Devilish Squares

6X6 squares are one of my favorites.  It's the just right square...not too big, not too small and you can do a lot with it.  

My first square for you is a square being hugged!  Here's what I mean.

I absolutely love this look.  It's clean and well proportioned.  However, in my opinion, it works best in columns or borders.  You can get a hint of what a border looks like with this stitch as it is this week's stitched sample on Instagram.  This stitch truly pops when you use contrasting colors.  Mixing fiber types (say my usual recommendation of matte and metallic) with similar color values is an elegant addition with this stitch.

If your space is larger, or you want to add a little surprise to your squares, stitch an "unsquare" pattern in your square.  

6X6 Alternate.jpg

Look carefully.  Those are 6X6 squares with defined borders and the pattern fits perfectly within a 6X6 space. Yet, they don't look like squares at all.  It's a great way to add pattern, symmetry, and a little deception to your space.

As I diagrammed the above stitch, my mind wandered.  The aqua area has so much more potential than a 45 degree edge.  So, I played a bit.  This play was also a chance to integrate my current obsession with layered stitches.

Each filling provides a different look.  Starting in the upper left hand corner and going clockwise, you can:

  1. Add a layered cross stitch to keep the stitched area light and open
  2. Add a layered diamond stitch to add a small amount of texture
  3. Add Smyrna Crosses to add a more pronounced texture
  4. Add a vertical diamond for a simple, elegant look

There's no right or wrong here.  You can also keep the centers open.  These four ideas are just thought starters!  

The next series of stitches finds their common theme in an eyelet stitch.  The first idea offers full coverage.

An eyelet stitch shares a common (typically) center hole.  It is very important to do eyelet stitches from the outside edges to the center to minimize the expansion of the center hole.  You can expand the center hole ever so slightly with a laying tool.  However, using a lighter weight thread (versus the canvas size) sometimes mitigates the need to expand the hole with a laying tool.  As an example, use Pearl #8 (on the ball) for the yellow lines on 13 mesh.  Use three plies of a pliable thread, such as floss or strandable silk, on 18 mesh.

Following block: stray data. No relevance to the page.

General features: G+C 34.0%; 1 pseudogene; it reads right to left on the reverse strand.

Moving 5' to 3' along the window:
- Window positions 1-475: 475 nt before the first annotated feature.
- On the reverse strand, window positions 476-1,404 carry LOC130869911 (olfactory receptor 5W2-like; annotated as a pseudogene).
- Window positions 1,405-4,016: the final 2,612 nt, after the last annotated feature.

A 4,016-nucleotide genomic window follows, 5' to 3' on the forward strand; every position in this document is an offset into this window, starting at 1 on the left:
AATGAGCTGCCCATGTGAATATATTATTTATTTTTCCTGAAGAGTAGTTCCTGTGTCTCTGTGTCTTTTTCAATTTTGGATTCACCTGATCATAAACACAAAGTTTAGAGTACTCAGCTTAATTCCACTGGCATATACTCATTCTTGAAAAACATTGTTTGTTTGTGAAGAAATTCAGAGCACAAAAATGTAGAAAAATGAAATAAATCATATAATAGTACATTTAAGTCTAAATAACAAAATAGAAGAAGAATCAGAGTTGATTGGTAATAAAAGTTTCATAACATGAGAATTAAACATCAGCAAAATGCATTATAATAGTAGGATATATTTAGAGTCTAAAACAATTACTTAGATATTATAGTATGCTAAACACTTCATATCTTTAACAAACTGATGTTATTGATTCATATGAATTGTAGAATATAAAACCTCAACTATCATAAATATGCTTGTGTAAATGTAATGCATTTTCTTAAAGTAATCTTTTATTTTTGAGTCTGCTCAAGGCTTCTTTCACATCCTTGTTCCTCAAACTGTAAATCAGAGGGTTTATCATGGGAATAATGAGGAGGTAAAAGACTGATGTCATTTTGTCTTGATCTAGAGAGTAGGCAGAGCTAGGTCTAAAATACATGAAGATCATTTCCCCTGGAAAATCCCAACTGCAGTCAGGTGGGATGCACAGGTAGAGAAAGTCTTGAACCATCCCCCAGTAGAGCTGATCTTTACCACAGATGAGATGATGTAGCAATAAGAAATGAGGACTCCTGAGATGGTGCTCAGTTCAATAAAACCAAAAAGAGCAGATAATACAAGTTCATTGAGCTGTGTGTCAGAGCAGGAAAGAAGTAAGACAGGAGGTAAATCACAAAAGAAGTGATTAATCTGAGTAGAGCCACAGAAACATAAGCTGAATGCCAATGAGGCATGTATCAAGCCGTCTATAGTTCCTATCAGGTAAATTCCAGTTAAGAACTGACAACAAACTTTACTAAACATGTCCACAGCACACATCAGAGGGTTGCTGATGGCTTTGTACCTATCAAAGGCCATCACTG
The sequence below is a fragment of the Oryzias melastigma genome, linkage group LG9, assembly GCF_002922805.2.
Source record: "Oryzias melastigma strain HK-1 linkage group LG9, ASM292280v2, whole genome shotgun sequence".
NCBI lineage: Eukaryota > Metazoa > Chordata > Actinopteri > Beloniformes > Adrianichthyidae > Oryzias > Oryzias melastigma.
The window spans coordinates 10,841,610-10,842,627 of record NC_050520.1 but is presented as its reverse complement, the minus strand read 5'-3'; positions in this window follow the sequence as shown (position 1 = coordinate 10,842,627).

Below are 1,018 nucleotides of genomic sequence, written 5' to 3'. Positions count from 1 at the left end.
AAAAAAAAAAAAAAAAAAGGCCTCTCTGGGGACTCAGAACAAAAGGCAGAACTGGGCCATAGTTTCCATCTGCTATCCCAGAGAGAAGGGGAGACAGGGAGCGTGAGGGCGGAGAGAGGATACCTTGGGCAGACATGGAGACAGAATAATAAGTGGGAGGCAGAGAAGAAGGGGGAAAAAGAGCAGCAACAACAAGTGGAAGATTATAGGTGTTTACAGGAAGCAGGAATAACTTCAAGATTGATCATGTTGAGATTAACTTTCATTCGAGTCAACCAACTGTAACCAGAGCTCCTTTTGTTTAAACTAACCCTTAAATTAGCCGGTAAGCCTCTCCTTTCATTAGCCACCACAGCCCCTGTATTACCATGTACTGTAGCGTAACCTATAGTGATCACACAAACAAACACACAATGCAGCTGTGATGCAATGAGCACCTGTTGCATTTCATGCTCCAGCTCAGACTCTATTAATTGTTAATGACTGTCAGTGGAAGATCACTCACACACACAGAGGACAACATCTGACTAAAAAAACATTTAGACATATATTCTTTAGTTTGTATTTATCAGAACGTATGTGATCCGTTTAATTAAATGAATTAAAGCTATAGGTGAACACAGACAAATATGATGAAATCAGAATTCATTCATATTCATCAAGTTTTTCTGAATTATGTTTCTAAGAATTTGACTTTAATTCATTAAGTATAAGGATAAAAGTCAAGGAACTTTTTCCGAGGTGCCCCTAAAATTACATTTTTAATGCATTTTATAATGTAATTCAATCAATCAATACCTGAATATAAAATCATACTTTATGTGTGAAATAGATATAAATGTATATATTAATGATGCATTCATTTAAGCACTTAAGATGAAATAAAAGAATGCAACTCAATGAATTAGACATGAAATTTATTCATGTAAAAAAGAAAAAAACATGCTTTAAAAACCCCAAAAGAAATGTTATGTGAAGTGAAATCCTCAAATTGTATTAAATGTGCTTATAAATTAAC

The next variation of this stitch is an open stitch but with an elegant accent.

While this stitch appears to eliminate the need for the eyelet hole, the advantage to maintaining it (and not doing long stitches from one corner to the other) is the height of the center will remain relatively flat versus the larger bump the long stitches would create.  

Keeping that thought, another dramatic accent is included on the next diagram.

Whether 13-mesh or 18-mesh canvas, a larger bead, such as a #6 or #8, would be a fantastic accent for this version. If you choose to accent the eyelet stitch with a bead, it's very important to maintain the eyelet stitch so the bead will have a relatively flat space in the center to rest.

The last 6X6 square is an open stitch with some beautiful and easy weaving.  

The last step in the sequence is exactly the same as the Modified Rice stitch in the 5X5 post.  The only tricky step is the last step.  Take a look at the "7-8" step.  You slide the final thread ("7-8") under the pre-existing thread ("1-2") to complete the stitch.

Expanding this pattern into multiple squares demonstrates what a beautiful, delicate pattern this is.  It would make an understated background, an elegant tabletop, a beautiful coat on a large Santa.  You get the idea.

It works as an open stitch or with a small accent in the emerging square areas as illustrated below.

I hope they inspire you!

These stitch diagrams, along with other #whimsicalwednesday and #smallspacesunday stitch diagrams, can also be found on  

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If you like what you see on this blog, want to learn creative decorative stitches, and how to put them all together, sells stitch guides for seasonal Melissa Shirley designs. 20 guides are currently available and more are in the pipeline.